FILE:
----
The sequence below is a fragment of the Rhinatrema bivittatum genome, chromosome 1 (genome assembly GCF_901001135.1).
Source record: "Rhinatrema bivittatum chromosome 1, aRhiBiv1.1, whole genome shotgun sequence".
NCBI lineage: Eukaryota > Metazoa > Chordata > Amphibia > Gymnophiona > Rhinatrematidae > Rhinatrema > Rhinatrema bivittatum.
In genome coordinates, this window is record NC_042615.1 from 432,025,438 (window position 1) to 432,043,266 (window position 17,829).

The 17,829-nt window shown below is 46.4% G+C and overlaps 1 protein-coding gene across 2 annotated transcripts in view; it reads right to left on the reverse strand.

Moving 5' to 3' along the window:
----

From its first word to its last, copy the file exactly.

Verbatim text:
The sequence below is a fragment of the Rhinatrema bivittatum genome, chromosome 1 (genome assembly GCF_901001135.1).
Source record: "Rhinatrema bivittatum chromosome 1, aRhiBiv1.1, whole genome shotgun sequence".
NCBI lineage: Eukaryota > Metazoa > Chordata > Amphibia > Gymnophiona > Rhinatrematidae > Rhinatrema > Rhinatrema bivittatum.
In genome coordinates, this window is record NC_042615.1 from 432,025,438 (window position 1) to 432,043,266 (window position 17,829).

The 17,829-nt window shown below is 46.4% G+C and overlaps 1 protein-coding gene across 2 annotated transcripts in view; it reads right to left on the reverse strand.

Moving 5' to 3' along the window: